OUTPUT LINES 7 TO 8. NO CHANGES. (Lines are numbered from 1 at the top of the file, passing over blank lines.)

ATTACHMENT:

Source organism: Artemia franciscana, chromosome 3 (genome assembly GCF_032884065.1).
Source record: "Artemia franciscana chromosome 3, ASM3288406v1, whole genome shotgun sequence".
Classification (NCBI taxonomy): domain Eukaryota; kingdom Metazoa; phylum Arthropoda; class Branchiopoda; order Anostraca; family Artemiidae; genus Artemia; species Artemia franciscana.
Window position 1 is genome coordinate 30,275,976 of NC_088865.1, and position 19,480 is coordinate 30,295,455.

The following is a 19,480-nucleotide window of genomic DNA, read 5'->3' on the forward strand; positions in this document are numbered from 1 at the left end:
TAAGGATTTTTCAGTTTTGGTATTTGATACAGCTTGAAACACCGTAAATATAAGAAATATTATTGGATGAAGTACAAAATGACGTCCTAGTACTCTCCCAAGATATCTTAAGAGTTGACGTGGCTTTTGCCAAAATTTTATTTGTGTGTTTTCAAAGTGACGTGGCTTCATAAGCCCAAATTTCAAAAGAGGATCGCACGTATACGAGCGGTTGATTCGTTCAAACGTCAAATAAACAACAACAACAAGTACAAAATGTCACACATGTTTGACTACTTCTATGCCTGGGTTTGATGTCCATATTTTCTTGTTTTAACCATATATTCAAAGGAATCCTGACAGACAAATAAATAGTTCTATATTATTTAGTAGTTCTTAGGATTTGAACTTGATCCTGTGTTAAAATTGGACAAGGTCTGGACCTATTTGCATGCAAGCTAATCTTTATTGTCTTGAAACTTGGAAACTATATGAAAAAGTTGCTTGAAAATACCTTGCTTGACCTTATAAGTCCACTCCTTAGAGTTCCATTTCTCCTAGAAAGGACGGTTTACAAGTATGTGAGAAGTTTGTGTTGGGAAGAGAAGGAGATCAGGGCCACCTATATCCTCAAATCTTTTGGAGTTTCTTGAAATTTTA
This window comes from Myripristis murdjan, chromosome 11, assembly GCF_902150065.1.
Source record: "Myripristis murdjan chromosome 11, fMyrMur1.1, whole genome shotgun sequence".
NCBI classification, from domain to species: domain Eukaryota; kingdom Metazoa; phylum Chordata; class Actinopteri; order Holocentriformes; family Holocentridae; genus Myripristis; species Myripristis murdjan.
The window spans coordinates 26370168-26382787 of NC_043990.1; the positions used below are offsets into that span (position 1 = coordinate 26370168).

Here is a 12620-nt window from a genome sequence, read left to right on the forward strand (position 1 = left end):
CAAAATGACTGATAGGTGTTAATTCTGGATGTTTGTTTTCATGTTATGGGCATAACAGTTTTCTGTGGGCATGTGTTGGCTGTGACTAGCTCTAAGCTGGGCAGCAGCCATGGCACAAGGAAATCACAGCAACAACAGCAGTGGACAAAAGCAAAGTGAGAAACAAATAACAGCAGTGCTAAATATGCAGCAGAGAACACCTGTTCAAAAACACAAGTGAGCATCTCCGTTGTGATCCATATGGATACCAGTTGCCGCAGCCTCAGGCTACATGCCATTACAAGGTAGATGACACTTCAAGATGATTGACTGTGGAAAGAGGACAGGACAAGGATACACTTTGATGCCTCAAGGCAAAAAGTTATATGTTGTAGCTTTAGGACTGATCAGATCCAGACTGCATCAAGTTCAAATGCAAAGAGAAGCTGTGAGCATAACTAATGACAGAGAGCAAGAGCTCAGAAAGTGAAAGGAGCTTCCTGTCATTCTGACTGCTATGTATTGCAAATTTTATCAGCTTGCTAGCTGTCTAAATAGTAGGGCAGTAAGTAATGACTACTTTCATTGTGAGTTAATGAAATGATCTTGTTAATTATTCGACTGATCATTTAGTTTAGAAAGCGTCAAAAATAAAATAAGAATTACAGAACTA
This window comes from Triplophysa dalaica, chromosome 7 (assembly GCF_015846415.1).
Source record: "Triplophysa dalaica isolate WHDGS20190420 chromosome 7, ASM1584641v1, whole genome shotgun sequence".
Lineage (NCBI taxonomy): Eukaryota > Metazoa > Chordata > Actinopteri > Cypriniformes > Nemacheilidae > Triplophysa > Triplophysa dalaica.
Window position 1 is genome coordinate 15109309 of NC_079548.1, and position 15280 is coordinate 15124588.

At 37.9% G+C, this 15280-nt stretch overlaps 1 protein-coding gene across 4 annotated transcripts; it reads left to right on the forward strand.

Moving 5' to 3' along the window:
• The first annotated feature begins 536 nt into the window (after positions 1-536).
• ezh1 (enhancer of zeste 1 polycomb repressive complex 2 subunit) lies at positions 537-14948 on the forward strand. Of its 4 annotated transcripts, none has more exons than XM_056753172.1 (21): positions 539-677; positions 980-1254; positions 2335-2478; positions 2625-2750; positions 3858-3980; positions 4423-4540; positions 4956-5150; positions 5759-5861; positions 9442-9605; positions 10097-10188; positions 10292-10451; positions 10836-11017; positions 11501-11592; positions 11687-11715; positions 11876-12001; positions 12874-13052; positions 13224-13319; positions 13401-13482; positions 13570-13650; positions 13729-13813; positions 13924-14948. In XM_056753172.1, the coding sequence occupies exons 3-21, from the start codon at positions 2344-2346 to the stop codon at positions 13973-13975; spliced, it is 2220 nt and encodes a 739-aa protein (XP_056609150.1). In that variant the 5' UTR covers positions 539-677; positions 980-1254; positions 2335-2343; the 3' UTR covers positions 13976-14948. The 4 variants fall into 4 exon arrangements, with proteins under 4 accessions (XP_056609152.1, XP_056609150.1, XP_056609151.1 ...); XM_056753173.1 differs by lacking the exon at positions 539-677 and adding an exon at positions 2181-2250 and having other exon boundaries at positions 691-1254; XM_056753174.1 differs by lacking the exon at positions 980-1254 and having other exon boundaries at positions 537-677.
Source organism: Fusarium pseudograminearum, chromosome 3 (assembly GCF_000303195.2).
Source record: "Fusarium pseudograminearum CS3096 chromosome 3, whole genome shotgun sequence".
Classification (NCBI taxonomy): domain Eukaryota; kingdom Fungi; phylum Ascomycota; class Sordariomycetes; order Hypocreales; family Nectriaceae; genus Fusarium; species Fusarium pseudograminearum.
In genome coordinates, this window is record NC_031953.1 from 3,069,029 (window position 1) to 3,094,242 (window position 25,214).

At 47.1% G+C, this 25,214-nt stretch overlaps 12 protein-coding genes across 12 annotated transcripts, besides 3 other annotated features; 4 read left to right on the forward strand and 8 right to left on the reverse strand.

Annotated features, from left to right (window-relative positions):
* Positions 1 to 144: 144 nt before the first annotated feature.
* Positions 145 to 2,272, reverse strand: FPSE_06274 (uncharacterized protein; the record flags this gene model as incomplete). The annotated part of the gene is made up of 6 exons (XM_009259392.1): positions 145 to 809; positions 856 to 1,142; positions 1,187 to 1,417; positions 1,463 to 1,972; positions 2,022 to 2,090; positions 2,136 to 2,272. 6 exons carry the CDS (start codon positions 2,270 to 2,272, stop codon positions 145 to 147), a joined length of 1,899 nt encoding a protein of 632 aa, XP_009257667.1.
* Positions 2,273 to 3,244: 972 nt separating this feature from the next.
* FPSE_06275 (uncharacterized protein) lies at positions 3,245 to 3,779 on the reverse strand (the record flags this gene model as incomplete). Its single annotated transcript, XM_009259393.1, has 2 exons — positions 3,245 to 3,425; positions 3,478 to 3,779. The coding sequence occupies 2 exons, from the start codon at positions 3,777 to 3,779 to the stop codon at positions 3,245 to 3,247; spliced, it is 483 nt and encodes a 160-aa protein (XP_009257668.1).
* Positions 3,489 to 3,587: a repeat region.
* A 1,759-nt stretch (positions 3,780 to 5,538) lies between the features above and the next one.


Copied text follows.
This window comes from Myripristis murdjan, chromosome 11, assembly GCF_902150065.1.
Source record: "Myripristis murdjan chromosome 11, fMyrMur1.1, whole genome shotgun sequence".